The long mouthparts (if not attached to a host) help differentiate these ticks from the common American dog ticks. The Gulf Coast tick is slowly expanding its range up the Atlantic Coast into Connecticut.
Rocky Mountain Wood Tick
Looks very similar to the American dog tick but is a brighter red color and found in the Rocky Mountain states in shrublands and open grasslands at subalpine elevations.
Very distinct looking from the hard ticks. Unengorged, these ticks have a mottled, textured look. They feed briefly and are typically encountered by humans in rustic cabins. Bites may cause tick-borne relapsing fever.
Lone Star Tick
These ticks are active hunters and can move rather quickly. The iridescent “star” on the back of the adult females is unique.
Lone Star Nymph
These very small nymphs primarily transmit Ehrlichiosis.
Also known as “deer ticks,” these small black and red ticks move slowly, and the black legs may help in identifications. Nymphs are extremely small (poppy seed size) and all black. Found east of the Rocky Mountains.
Western Blacklegged Tick
Very similar in appearance to the blacklegged tick, but only found in states west of the Rocky Mountains, especially along the West Coast.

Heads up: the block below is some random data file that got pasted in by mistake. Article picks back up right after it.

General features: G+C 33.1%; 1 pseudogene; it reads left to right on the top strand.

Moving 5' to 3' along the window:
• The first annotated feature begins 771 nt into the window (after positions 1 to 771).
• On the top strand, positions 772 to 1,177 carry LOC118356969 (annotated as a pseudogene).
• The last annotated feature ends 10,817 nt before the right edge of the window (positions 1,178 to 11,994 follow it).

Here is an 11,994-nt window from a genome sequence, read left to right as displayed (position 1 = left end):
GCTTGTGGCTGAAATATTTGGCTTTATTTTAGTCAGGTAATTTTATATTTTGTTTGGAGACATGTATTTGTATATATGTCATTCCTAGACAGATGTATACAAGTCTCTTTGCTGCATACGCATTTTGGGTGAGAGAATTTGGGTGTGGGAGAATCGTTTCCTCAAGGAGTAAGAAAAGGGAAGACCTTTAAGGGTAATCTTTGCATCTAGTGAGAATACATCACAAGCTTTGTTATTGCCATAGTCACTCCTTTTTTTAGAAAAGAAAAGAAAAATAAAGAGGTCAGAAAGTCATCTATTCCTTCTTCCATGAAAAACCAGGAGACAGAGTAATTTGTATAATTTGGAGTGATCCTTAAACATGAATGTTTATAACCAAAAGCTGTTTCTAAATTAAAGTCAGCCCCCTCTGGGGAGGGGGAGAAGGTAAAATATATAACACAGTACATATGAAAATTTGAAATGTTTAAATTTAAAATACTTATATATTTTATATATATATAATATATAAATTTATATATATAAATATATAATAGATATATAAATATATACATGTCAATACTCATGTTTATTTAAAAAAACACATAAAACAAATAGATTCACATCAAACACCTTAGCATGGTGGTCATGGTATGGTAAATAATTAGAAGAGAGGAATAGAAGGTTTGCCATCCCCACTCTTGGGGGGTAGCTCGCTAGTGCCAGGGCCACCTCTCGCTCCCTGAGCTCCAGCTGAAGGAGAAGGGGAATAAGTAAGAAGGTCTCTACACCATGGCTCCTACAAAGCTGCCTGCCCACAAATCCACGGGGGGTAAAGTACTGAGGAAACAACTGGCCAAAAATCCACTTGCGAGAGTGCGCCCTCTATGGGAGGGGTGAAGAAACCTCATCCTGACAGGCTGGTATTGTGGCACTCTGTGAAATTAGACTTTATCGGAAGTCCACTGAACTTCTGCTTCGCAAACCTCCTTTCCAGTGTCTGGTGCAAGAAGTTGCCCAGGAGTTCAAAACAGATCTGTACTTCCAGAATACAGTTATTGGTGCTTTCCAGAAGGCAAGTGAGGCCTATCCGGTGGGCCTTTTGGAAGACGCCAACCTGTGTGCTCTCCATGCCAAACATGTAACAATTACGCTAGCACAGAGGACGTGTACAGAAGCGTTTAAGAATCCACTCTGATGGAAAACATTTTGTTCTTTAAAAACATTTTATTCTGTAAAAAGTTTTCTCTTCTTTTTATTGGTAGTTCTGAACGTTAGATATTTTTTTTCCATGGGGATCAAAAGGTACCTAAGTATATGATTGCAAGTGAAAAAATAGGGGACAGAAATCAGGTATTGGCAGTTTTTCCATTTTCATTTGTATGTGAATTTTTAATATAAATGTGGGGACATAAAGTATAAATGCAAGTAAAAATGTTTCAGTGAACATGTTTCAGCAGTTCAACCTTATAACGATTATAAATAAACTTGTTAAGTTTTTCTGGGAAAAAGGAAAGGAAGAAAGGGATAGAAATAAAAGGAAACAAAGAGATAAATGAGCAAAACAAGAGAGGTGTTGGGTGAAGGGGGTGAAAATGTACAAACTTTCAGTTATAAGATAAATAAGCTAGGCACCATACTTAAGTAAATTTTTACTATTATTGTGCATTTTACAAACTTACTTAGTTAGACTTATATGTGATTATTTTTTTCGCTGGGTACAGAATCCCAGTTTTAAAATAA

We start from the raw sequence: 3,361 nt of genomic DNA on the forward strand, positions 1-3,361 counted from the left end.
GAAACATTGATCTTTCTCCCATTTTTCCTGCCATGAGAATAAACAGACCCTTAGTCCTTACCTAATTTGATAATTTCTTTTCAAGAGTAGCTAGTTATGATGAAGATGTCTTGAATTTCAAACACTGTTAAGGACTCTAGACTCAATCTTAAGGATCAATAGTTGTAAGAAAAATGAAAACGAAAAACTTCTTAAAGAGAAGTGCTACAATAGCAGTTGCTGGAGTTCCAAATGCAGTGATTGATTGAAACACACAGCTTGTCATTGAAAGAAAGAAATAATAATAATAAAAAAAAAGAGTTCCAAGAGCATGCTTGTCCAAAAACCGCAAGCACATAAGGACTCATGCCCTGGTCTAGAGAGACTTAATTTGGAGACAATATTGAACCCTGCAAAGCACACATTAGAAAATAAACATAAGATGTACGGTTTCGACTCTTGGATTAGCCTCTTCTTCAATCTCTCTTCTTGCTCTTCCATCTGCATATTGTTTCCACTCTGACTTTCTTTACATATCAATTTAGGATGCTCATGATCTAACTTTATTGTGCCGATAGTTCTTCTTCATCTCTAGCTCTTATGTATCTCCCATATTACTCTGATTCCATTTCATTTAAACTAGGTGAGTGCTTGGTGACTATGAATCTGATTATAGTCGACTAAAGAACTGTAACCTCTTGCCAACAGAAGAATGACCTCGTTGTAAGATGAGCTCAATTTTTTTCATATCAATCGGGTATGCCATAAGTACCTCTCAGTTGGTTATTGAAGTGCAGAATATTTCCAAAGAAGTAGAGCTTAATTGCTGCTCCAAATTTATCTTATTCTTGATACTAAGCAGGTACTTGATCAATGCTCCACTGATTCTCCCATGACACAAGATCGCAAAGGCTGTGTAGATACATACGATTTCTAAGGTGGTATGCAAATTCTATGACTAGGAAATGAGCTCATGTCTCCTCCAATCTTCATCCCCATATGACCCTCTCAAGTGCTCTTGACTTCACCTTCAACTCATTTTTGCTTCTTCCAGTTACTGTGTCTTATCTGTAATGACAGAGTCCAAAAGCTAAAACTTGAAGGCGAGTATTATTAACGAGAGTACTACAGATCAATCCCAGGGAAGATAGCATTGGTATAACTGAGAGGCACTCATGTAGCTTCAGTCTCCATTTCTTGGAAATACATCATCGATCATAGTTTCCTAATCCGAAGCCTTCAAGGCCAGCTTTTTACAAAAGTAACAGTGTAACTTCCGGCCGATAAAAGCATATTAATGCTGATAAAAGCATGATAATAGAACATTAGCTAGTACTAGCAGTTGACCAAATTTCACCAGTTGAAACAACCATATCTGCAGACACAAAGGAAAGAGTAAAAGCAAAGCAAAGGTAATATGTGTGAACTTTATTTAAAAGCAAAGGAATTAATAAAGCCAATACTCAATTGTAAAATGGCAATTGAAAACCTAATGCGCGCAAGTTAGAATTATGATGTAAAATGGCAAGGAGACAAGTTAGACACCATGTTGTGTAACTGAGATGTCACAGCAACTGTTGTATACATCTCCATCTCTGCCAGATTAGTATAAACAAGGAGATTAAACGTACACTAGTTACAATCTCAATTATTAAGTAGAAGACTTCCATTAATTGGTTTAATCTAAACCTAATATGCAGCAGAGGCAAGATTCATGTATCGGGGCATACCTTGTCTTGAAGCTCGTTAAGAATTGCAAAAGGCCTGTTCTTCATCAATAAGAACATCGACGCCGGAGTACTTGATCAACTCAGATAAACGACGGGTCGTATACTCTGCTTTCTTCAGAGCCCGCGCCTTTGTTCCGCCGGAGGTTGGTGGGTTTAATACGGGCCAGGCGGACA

The Spread of Disease
Most ticks wait passively on vegetation for host animals to move by. If a host passes by close enough, the tick will latch on. Ticks spread germs that cause disease through the process of feeding:
■ Once the tick finds a feeding spot, it grasps the skin and cuts into the surface.
■ The tick inserts its feeding tube to suck blood slowly for several days. If the host animal has a TBD, the tick will ingest the germs with the blood.
■ Large amounts of saliva from the tick enters the skin of the host animal during the feeding process. If the tick is carrying germs that will cause a TBD, the germs may be passed on to the host animal in the tick’s saliva.
■ The risk of infection increases with the length of time the ticks are allowed to remain attached. Regular tick checks and prompt tick removal can reduce risk of infection. Generally, ticks must be feeding for several hours before any infections are spread to the host. This timeframe varies by tick species and the type of germ.